Sometimes, adenomyosis produces no signs or symptoms, or only mild discomfort. However, when it does present symptoms, adenomyosis can result in:
- Heavy or prolonged periods
- Severe cramping or sharp, knifelike pelvic pain during menstruation
- Chronic pelvic pain
- Painful intercourse
- Tenderness or swelling in your abdomen (which may indicate an enlarged uterus)
One study found that the spectrum of severity of the clinical symptoms can vary from no symptoms (33% of respondants) to chronic pelvic pain (77%) and heavy menstrual bleeding (40 – 60%).
What Causes Adenomyosis?
We don’t know for sure. We know there is some link to endometriosis, a condition where cells from the lining of the womb are found outside the uterus. Adenomyosis often co-exists with fibroids, adenomyosis is routinely misdiagnosed as fibroids.
Despite this, some experts have developed a number of theories for what might cause adenomyosis:
- Tissue growth - some experts believe that endometrial cells, from the lining of the uterus, invade the muscle of the uterine walls.
- During development - some experts believe endometrial tissues ends up in the uterine muscle when the fetus is first formed.
- Childbirth - other experts believe a link exists between adenomyosis and childbirth, where inflammation of the uterine lining during postpartum periods can break the normal boundary of the cells that line the uterus.
- Stem cells - a recent theory proposes that bone marrow stem cells might invade the uterine muscle, causing adenomyosis.
What are the Risk Factors for Developing Varicoceles?
Most cases of adenomyosis are found in women in their 40s and 50s. This could be due to longer exposure to estrogen than younger women, however recent research does suggest adenomyosis is just as common in younger women.
Risk factors for adenomyosis include:
- Prior uterine surgery, such as a C-section or fibroid removal.
- Middle age
How is Adenomyosis Diagnosed?
Adenomyosis can be identified on transvaginal ultrasound but is often missed. An MRI of the pelvis is far more sensitive for detection of adenomyosis as well as allowing identification of all fibroids and other potential causes of symptoms such as endometriosis. This is usually the preferred method of diagnosing adenomyosis.
In most cases, since there is blood test for adenomyosis and a small biopsy (where a sample of tissue is taken to be examined) may miss an area of the condition, it is often only diagnosed after a hysterectomy and the uterus can be examined by a pathologist. This means adenomyosis is often misdiagnosed or simply missed.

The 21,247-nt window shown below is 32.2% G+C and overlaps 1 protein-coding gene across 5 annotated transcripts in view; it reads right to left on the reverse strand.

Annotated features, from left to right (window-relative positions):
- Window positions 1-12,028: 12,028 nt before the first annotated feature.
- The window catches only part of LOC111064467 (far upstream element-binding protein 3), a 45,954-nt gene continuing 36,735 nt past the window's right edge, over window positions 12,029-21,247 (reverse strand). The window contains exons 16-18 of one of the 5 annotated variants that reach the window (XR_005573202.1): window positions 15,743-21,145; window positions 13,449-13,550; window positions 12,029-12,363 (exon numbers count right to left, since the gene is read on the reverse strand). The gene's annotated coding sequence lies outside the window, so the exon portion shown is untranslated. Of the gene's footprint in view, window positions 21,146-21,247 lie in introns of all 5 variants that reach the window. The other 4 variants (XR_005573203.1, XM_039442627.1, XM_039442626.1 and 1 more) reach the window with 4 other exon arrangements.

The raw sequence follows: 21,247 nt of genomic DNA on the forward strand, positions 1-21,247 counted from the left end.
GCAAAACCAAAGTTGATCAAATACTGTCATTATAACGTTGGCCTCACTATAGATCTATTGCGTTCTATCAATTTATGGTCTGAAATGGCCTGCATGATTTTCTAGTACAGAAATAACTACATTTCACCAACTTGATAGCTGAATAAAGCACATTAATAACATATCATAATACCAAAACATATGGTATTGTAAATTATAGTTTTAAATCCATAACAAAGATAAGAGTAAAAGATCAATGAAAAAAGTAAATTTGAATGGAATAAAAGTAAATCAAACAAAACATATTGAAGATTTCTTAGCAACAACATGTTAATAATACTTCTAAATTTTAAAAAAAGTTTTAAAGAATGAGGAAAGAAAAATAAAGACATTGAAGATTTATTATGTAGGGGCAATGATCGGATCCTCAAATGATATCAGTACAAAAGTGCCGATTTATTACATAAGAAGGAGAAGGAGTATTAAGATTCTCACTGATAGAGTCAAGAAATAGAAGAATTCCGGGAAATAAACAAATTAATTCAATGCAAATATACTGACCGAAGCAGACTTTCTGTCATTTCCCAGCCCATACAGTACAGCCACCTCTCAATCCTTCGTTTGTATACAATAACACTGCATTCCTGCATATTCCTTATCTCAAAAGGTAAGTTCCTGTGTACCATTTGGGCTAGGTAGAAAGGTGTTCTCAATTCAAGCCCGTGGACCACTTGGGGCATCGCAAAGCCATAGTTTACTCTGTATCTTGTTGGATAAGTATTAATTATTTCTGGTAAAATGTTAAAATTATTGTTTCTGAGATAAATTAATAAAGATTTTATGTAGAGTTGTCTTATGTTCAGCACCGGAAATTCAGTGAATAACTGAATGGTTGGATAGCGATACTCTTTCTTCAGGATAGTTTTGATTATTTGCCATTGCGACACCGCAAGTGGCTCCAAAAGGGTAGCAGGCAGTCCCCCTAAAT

Adenomyosis is often misdiagnosed as fibroids, since the symptoms are very similar.
Accurate diagnosis is important as this affects treatment options.
Adenomyosis and Fertility
When it comes to reproductive health, and conditions that affect these areas, one of the most common questions asked after receiving a diagnosis is, “can I still get pregnant?”
This is the topic of a lot of research and study, and there is a lot more to be done.
Despite this, studies have shown that the presence of adenomyosis can impact the endometrium’s receptivity and uterotubal transport.
In layman’s terms, adenomyosis can cause issues with the endometrium’s ability to function properly (this is required for the embryo to successfully implant on the uterine wall) and may make it difficult for semen to travel due to structural changes to the uterine wall caused by the condition.
Recent studies, using improved diagnostic tools, suggests that adenomyosis does have an impact on fertility, both spontaneous and assisted.
A recent meta-analysis found that during IVF, success rates were significantly lower in women in adenomyosis, and the risk of miscarriage was higher.
Unfortunately, there is still more to be understood around how adenomyosis contributes to infertility, and research in the area is ongoing.
Adenomyosis versus Endometriosis
While adenomyosis and endometriosis are similar, they are in fact two separate conditions. The major differences can be described as ‘inside vs outside’.
Adenomyosis: the cells that line your uterus grow deep inside the uterine wall and thicken it.
Endometriosis: the cells that line the uterus also grow on the outside. This can lead to issues with nearby organs such as your ovaries and the growth can breach them.
Adenomyosis and Cancer
There are a number of studies and research papers linking adenomyosis and cancer.
A 2018 study found that women with adenomyosis are at a higher risk of developing endometrial and thyroid cancers. A 2020 study in the Journal of Cancer also found a link between adenomyosis and higher rates of endometrial cancer.
A 2021 study published in Gynecologic Oncology found a link between both endometriosis and adenomyosis with ovarian cancer, although it did state that the risk appears to be higher amongst women with endometriosis.
Adenomyosis and Weight Gain